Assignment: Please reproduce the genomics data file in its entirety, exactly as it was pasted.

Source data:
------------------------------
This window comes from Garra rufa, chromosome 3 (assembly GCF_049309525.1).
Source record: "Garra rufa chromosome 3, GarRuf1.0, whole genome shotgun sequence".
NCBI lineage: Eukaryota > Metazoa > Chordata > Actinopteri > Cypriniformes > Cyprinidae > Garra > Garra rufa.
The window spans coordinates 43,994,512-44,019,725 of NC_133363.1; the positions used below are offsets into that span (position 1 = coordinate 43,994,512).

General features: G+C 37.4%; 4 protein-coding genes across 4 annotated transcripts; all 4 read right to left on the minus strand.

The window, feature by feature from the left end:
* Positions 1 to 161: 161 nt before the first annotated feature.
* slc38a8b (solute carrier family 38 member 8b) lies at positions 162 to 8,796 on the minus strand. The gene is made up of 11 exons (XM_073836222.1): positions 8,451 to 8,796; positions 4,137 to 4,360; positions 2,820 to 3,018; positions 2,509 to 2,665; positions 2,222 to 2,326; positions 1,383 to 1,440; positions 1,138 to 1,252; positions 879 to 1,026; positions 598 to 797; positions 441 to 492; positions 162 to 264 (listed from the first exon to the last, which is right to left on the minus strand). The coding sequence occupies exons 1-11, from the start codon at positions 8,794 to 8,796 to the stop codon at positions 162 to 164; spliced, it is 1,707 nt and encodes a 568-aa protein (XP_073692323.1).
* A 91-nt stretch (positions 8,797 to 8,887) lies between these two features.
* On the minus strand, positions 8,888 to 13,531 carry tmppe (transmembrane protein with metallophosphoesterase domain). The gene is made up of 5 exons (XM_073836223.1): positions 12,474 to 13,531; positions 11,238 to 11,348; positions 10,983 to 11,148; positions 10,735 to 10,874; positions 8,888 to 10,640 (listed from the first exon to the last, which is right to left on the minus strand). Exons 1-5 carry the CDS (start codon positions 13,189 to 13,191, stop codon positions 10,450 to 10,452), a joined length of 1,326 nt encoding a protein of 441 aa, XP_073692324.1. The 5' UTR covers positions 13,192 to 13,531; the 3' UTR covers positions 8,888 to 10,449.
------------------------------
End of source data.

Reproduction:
This window comes from Garra rufa, chromosome 3 (assembly GCF_049309525.1).
Source record: "Garra rufa chromosome 3, GarRuf1.0, whole genome shotgun sequence".
NCBI lineage: Eukaryota > Metazoa > Chordata > Actinopteri > Cypriniformes > Cyprinidae > Garra > Garra rufa.
The window spans coordinates 43,994,512-44,019,725 of NC_133363.1; the positions used below are offsets into that span (position 1 = coordinate 43,994,512).

General features: G+C 37.4%; 4 protein-coding genes across 4 annotated transcripts; all 4 read right to left on the minus strand.

The window, feature by feature from the left end:
* Positions 1 to 161: 161 nt before the first annotated feature.
* slc38a8b (solute carrier family 38 member 8b) lies at positions 162 to 8,796 on the minus strand. The gene is made up of 11 exons (XM_073836222.1): positions 8,451 to 8,796; positions 4,137 to 4,360; positions 2,820 to 3,018; positions 2,509 to 2,665; positions 2,222 to 2,326; positions 1,383 to 1,440; positions 1,138 to 1,252; positions 879 to 1,026; positions 598 to 797; positions 441 to 492; positions 162 to 264 (listed from the first exon to the last, which is right to left on the minus strand). The coding sequence occupies exons 1-11, from the start codon at positions 8,794 to 8,796 to the stop codon at positions 162 to 164; spliced, it is 1,707 nt and encodes a 568-aa protein (XP_073692323.1).
* A 91-nt stretch (positions 8,797 to 8,887) lies between these two features.
* On the minus strand, positions 8,888 to 13,531 carry tmppe (transmembrane protein with metallophosphoesterase domain). The gene is made up of 5 exons (XM_073836223.1): positions 12,474 to 13,531; positions 11,238 to 11,348; positions 10,983 to 11,148; positions 10,735 to 10,874; positions 8,888 to 10,640 (listed from the first exon to the last, which is right to left on the minus strand). Exons 1-5 carry the CDS (start codon positions 13,189 to 13,191, stop codon positions 10,450 to 10,452), a joined length of 1,326 nt encoding a protein of 441 aa, XP_073692324.1. The 5' UTR covers positions 13,192 to 13,531; the 3' UTR covers positions 8,888 to 10,449.